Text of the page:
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Modelling Persistence in Dynamic Landscapes: Lessons from a Metapopulation of the Grasshopper Bryodema tuberculata
Christian Stelter, Michael Reich, Volker Grimm and Christian Wissel
Journal of Animal Ecology
Vol. 66, No. 4 (Jul., 1997), pp. 508-518
Published by: British Ecological Society
Stable URL: http://www.jstor.org/stable/5945
Page Count: 11
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1. The grasshopper Bryodema tuberculata requires open and dry habitats. In Central Europe, it survives only on gravel bars along braided rivers in the Northern Alps. Even there, many populations of B. tuberculata have become extinct in the last 50 years. 2. The dynamics of braided rivers are characterized by succession and floods. Catastrophic floods occur at irregular intervals. They are capable of washing away entire gravel bars and of building new, vegetation-free gravel bars. Succession eventually leads to an almost complete loss of habitat suitable for B. tuberculata on each single gravel bar. 3. Bryodema tuberculata can persist only as metapopulations, i.e. when local extinctions due to succession or flood events are compensated for by colonization of newly created gravel bars. 4. A simulation model was used to examine how the spatial and temporal dynamics of succession, flood regime and colonization determine the ability of B. tuberculata to survive in flood-plains. 5. The results show that small populations on relatively old gravel bars are important to the persistence of B. tuberculata, even though they usually only survive for a short time, due to demographic noise. 6. The effect of catastrophic floods is ambivalent: persistence is low if time intervals between floods are too short or too long. If floods are too frequent many sub-populations are extinguished at the same time and if floods are to infrequent, local populations are eliminated by succession. 7. It is concluded that most extinctions of B. tuberculata populations in the Northern Alps are due to changes in the flood regime caused by humans. 8. Many other spatially dynamic animals and plants occupy successional habitats. We suggest that the form of model outlined in this paper, based on a dynamic habitat mosaic, be used for such organisms.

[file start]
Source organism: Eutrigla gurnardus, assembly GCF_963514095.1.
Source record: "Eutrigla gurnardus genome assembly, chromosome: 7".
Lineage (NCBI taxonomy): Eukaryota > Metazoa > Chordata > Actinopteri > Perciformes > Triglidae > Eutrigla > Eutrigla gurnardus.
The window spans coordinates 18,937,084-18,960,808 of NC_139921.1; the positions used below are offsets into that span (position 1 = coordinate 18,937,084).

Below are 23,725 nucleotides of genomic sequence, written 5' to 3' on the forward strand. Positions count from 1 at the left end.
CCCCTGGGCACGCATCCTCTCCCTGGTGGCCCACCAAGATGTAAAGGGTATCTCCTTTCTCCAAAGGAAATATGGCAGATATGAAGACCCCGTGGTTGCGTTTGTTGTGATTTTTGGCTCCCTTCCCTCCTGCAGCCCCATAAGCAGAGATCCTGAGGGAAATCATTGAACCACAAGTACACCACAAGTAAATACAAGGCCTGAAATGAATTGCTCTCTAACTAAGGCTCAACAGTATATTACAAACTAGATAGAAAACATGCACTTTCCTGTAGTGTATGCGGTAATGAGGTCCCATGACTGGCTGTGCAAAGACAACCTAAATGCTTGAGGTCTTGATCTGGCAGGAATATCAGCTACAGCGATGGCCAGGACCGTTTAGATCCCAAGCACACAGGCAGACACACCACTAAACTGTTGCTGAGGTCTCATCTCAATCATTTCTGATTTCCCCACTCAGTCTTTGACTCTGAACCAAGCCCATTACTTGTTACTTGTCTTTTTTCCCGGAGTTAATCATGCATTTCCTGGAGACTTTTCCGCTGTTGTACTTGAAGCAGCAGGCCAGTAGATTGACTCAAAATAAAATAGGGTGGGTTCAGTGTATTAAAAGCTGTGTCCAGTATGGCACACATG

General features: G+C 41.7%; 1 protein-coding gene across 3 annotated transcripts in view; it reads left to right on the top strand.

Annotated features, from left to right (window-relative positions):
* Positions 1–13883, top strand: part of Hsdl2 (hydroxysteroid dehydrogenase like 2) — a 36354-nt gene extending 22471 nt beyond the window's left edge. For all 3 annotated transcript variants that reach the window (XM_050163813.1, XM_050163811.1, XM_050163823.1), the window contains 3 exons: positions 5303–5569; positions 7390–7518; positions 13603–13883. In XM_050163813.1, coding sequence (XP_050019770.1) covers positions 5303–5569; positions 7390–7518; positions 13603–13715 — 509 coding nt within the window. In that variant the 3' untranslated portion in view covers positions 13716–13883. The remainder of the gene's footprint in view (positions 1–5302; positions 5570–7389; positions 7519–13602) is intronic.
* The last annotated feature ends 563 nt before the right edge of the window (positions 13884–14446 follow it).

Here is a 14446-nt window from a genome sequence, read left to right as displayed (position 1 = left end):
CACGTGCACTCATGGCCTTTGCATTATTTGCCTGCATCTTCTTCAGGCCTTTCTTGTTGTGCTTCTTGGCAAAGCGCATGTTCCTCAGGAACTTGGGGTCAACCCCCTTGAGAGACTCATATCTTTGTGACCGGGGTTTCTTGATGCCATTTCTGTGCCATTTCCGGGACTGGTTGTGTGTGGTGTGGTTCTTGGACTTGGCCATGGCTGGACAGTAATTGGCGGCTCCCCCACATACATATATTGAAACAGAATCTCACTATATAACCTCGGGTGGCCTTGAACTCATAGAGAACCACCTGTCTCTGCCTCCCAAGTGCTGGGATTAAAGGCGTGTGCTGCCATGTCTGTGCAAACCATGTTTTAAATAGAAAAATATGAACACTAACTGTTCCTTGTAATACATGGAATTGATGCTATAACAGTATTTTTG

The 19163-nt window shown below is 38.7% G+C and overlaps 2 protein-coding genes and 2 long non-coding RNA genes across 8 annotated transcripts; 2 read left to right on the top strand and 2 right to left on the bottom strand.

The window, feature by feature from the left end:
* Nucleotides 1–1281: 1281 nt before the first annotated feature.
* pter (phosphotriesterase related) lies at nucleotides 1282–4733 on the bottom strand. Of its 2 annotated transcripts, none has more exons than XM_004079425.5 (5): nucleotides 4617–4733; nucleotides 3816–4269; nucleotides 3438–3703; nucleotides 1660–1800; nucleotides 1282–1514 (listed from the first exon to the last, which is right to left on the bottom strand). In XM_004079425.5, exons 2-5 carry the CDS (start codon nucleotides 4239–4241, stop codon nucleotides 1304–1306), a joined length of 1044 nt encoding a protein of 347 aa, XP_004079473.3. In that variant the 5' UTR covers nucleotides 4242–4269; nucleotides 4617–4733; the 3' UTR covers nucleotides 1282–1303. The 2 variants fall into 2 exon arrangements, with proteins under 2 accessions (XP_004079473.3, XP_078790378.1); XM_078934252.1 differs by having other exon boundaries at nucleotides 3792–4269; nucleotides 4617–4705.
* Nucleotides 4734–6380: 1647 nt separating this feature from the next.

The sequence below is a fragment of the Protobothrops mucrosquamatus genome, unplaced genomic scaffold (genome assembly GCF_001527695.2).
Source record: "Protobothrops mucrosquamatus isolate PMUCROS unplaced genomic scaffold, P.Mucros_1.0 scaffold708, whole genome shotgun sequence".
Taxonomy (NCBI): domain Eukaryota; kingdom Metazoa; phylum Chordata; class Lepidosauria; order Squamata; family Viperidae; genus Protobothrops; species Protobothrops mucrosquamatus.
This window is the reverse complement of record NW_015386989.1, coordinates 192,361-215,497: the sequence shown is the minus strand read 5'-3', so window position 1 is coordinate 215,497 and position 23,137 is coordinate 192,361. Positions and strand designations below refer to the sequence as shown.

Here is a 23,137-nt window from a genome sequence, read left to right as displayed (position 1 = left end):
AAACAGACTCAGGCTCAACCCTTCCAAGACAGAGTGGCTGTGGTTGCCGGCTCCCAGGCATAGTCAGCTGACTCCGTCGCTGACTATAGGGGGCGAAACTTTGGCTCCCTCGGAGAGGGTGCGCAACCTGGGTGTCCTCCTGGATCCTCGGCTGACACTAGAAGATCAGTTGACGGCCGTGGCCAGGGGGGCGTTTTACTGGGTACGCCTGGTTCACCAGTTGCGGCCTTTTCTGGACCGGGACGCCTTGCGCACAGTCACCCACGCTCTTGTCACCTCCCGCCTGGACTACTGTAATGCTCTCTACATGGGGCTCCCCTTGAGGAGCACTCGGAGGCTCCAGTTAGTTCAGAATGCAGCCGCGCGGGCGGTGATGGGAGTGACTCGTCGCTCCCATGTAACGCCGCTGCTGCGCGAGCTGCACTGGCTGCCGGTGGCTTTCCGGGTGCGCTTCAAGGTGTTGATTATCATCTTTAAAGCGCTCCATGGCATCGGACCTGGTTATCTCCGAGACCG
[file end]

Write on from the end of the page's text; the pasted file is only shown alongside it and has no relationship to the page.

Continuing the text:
Journal of Animal Ecology © 1997 British Ecological Society